not the fastest jet or the "The windows are absolutely
t jet but the plane, nick- amazing. You're not confined.
I The Dreamliner by Boe- You've got the outside inside,"
trp., is built of lightweight Wood said.
ials that promise to dra- The $193.5 million plane's
lly improve fuel efficiency. debut was more than three years
rst flight, from Tokyo to delayed because of manufactur-
Kong, was filled with 240 ing problems. But that didn't
tn reporters and enthusi- bother the fans who broke out in
some of whom paid thou- applause at every opportunity.
of dollars for the privilege. The highlight for many was a
silly, but it's a little piece rainbow-colored light show that
transformed the sedate white
interior into something closer to
the Las Vegas strip.
Many of the 106 enthusiasts
on board the flight by Japan's All
Nippon Airways were carrying
memorabilia from past inaugu-
ral flights and snapping photos
of everything from the overhead
bins to the bathroom with a win-
dow and bidet.
Thomas Lee, of Los Angeles,
handed out his own press release
and biography. There was his
first inaugural flight - the Boe-
ing 747 as a 17-year-old boy in
1970 - and then the Airbus A380
four years ago.
"I'm not crazy," he said. "For
an aviation enthusiast, this is as
high as it gets. It's like going to a
movie on opening day."
He and the rest of the coach
passengers paid the apt sum of
78,700 yen, about $1,035, to-be
part of the inaugural flight.
The 787 has been sold by Boe-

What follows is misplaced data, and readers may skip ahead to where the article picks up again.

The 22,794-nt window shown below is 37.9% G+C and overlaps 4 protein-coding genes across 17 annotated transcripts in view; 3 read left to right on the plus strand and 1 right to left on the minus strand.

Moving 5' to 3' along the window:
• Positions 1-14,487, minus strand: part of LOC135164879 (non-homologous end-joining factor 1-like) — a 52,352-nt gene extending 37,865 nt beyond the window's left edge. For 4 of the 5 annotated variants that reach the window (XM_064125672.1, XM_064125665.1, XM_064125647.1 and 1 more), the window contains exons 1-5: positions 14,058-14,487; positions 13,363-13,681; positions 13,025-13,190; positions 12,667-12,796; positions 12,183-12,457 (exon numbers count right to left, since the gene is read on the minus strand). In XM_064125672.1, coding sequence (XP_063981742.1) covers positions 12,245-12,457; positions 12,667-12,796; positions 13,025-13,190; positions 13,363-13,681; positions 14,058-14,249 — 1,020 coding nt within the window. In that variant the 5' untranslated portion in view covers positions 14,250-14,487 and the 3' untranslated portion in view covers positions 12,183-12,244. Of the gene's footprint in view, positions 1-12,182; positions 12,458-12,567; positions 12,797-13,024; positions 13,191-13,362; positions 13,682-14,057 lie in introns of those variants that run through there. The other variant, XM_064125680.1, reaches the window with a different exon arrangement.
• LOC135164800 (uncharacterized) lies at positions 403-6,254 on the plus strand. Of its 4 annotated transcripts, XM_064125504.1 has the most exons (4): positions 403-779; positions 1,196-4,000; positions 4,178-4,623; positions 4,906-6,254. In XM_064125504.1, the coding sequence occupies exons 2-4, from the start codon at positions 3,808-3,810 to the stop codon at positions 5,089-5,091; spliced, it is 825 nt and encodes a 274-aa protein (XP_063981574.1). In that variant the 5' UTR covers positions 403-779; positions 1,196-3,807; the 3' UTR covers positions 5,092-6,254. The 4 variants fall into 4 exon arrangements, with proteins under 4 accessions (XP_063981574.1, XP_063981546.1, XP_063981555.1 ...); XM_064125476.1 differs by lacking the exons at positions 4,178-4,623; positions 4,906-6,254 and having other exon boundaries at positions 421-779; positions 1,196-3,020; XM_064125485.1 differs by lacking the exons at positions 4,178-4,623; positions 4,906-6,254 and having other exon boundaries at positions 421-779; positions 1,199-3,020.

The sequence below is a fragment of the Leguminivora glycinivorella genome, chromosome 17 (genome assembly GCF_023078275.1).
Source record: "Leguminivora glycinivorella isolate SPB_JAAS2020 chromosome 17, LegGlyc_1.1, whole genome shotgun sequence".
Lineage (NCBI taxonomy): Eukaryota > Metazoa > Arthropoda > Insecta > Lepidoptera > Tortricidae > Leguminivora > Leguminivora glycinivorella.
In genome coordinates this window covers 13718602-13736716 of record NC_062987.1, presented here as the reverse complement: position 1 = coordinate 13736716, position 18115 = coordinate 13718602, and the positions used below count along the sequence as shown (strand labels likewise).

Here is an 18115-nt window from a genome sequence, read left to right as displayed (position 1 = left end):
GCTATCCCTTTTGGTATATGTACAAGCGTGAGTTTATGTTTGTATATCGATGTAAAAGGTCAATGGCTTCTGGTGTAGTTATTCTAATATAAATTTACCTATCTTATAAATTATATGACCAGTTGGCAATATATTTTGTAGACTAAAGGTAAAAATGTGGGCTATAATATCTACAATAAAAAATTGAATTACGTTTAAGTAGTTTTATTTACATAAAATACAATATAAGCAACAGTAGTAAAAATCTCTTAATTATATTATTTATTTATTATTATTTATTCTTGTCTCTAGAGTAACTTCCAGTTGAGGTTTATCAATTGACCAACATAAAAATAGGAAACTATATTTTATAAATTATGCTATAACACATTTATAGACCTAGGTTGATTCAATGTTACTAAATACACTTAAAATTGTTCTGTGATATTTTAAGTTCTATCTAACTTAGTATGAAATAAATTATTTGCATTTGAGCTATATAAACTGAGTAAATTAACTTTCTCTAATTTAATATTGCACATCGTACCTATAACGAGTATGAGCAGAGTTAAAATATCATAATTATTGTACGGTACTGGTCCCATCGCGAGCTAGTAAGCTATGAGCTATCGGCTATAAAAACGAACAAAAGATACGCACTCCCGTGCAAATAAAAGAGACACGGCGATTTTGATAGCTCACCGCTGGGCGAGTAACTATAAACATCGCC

ing as a "game changer," promis-
ing to revolutionize air travel just
as its 707 did by allowingnonstop
trans-Atlantic service and the
747 did by ushering in an age of
The 787 is designed to connect
cities that might otherwise not
have nonstop flights. Planes like
the Boeing 747 and 777 and the
Airbus A380 can fly most long-
haul routes but finding enough
daily passengers to fill the mas-
sive jets is a challenge. The A380
typically has 525 passengers but
can hold up to 853.
The 787 only carries 210 to 250
passengers. That means it can fly
nonstop routes that larger planes
can't profitably support like San
Francisco to Manchester, Eng-
land or Boston to Athens, Greece.
"It's goingto be a hub-avoiding
machine," said Ernie Arvai, part-
ner with aviation consulting firm
AirInsight. "You'd pay extra not
to go to (London's) Heathrow."
Connecting such smaller cit-
ies is the "holy grail" of air travel,
said Richard Aboulafia, analyst
with the Teal Group. That's why
the plane is the fastest-selling
new jet in aviation history. There
were 821 orders for the 787 before
its first flight, although 24 were
recently canceled by China East-
ern Airlines because of delays.
at age 71
Wolpe played part
in passing of federal
Local, organic food not always
safer despite growing popularity
Yemeni women protesters burn their veils during a demonstration demanding
the resignation of Yemeni President Ali Abdullah Saleh yesterday.
veq~Uil s in protest
Women play key
role in uprising
SANAA, Yemen (AP) - Hun-
dreds of Yemeni women on
Wednesday set fire to traditional
female veils to protest the gov-
ernment's brutal crackdown
against the country's popular
uprising, as overnight clashes
in the capital and another city
killed 25 people, officials said.
In the capital Sanaa, the
women spread a black cloth
across a main street and threw
their full-body veils, known as
makrama, onto a pile, sprayed it
with oil and set it ablaze. As the
flames rose, they chanted: "Who
protects Yemeni women from
the crimes of the thugs?"
The women in Yemen have
taken a key role in the uprising
against President Ali Abdullah